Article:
Saturday, October 31, 2015

"A Line of Blood"

Ben McPherson is a television producer, director, and writer and for more than ten years worked for the BBC, among other outlets. He is currently a columnist for Aftenposten, Norway's leading quality daily, and lives in Oslo with his wife and two children.

McPherson applied the Page 69 Test to his new novel, A Line of Blood, and reported the following:
An uneasy morning calm hangs over the dirty streets of the worst neighbourhood in North London. In cramped little house on a cramped little road a man wakes up alone and hung over. Yesterday the police removed a body from the identical house next door.

Alex Mercer is not a suspicious man. He’s a happily married father of one. The fact that his American wife Millicent is not in bed with him doesn’t trouble him — not yet, at least — because he doesn’t know how well Millicent knew the dead neighbour.

Millicent has sent Alex a text message:
Twice I tried to wake you, you beautiful lame-assed drunken fool. And yes, I know we have to speak, and yes, you should call me when you wake up.
Given what he’s about to unearth, given the destruction it’s about to wreak on his life, Alex begins page 69 with remarkably tender feelings towards his wife; he realises that she has taken care of him while he slept, drunk on top of the bed, that last night she must have undressed him and slid him gently into bed:
That’s love, I thought, in that one tiny action: my nakedness is proof of Millicent’s love. I wondered whether she had slept.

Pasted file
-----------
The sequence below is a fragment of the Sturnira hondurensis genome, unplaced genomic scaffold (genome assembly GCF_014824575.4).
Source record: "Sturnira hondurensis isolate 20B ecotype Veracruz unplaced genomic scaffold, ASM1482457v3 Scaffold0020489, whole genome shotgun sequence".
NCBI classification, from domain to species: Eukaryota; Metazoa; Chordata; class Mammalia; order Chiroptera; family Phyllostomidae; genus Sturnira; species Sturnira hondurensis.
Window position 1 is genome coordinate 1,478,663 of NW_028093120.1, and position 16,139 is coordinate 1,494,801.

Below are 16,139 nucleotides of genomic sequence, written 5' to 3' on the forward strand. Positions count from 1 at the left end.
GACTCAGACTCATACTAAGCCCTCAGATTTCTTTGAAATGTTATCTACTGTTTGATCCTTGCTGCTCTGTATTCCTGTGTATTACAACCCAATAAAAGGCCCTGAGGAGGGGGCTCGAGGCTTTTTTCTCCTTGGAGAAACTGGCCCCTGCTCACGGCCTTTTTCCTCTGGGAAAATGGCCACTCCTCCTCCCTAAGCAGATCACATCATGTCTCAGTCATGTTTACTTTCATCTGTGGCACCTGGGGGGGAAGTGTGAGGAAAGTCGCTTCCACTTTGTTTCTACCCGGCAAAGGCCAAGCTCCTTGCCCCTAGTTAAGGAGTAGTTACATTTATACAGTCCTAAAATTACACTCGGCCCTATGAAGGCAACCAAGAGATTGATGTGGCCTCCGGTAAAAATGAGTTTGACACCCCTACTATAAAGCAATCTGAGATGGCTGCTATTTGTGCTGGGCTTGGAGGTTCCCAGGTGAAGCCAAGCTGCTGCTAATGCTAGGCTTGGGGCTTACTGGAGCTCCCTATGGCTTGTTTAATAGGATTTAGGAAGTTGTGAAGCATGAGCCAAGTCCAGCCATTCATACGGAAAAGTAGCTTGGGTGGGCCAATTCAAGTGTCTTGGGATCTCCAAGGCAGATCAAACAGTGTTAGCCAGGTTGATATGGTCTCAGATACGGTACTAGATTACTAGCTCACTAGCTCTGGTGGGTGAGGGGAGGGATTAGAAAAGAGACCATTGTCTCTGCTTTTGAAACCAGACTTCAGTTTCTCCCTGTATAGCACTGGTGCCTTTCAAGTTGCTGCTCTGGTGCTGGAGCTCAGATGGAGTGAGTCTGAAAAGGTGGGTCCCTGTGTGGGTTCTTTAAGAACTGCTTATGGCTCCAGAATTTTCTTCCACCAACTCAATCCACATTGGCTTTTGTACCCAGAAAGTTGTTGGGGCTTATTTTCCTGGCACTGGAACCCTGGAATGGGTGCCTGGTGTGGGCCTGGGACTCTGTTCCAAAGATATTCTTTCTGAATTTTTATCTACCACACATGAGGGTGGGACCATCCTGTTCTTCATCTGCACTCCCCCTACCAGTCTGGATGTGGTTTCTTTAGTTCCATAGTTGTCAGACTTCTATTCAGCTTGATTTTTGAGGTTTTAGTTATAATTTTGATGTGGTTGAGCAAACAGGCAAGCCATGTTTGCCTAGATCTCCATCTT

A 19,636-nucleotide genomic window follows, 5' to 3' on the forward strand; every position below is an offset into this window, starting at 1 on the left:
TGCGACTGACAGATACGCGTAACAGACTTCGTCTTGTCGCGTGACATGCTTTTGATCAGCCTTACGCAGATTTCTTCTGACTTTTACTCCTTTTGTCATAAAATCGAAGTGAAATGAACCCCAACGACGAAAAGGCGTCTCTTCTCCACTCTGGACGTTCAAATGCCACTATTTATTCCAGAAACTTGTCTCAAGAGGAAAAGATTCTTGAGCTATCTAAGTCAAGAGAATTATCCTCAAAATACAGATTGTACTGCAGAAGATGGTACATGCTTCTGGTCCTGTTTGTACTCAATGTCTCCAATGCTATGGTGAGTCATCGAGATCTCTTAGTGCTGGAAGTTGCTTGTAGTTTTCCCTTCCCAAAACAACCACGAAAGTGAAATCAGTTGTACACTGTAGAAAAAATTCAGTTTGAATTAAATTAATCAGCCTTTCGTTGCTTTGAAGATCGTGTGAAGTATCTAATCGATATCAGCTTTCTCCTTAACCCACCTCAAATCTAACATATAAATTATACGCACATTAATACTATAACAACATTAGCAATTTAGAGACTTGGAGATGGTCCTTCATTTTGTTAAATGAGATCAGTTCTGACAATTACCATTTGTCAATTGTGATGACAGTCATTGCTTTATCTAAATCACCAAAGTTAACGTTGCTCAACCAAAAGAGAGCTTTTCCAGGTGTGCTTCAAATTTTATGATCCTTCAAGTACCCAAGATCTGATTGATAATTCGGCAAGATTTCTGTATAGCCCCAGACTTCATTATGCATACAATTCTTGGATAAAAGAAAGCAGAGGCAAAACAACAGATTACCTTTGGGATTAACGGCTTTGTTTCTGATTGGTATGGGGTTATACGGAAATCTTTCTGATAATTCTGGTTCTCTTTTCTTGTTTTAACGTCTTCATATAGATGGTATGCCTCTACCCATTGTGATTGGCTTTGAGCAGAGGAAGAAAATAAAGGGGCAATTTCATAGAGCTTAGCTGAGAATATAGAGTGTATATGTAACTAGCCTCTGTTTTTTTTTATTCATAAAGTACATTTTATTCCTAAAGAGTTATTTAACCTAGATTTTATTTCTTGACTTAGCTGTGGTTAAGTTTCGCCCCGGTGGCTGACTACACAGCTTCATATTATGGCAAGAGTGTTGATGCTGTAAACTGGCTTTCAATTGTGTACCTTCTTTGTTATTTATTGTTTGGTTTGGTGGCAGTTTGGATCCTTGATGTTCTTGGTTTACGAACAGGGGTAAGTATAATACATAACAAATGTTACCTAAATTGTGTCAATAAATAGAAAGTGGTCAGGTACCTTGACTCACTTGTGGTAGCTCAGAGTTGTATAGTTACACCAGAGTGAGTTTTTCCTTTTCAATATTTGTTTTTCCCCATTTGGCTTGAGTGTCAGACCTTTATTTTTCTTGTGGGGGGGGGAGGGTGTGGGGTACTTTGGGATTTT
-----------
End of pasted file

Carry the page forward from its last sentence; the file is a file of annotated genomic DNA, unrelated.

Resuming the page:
Alex was with his eleven-year-old son Max when together they discovered the corpse, naked in the bath of the house next door. But Max seems to be OK; he really does. He has even made coffee for his father (though of course the coffee is undrinkable because Max is eleven):
Max came back in with the sugar. I put four spoonfuls into the cup and stirred.

“Want me to open the blind?”


“No what, Dad?”

“No thanks, Max. And thank you for making coffee for me.”

“That’s OK. Mum said you might want some.”

“She out?”

This is a problem for Alex, whose tender feelings for his wife are being tested by the fact that once again she is “out, thinking”. It’s been happening too much lately, when she should be talking to him. How are they going to protect Max from what he saw? Who was the man next door? And what is Millicent up to?
“Say where she was going?”

“No. Do you like the coffee?”

“I love the fact that you made it for me.”

Max left the room.
Alex needs to ask his wife about her bracelet. The police found it in the house next door, under the neighbour’s bed. How did it get there? That question is going to drive the first act; and Alex’s suspicion that his wife is not the woman he thought is going to push the book towards its final conclusion.
I rang Millicent. She sounded lousy from lack of sleep.

“You get my text, Alex?”


“Meet me at the Swedish?”

The Swedish is their local coffee house. There’s a confrontation coming, and Alex will find it hard to reconcile his role as loving father and husband with the role of the jilted lover.
Max and I left the house at the same time and walked the first couple of blocks together. He hugged me when we parted, then set off toward school at a dogtrot.
And that’s it: a last moment of domestic calm before everything breaks apart. But don’t go thinking this is all about Millicent. Max has seen things that no eleven-year-old boy should see, and he knows things about his parents that no child should ever know.
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--Marshal Zeringue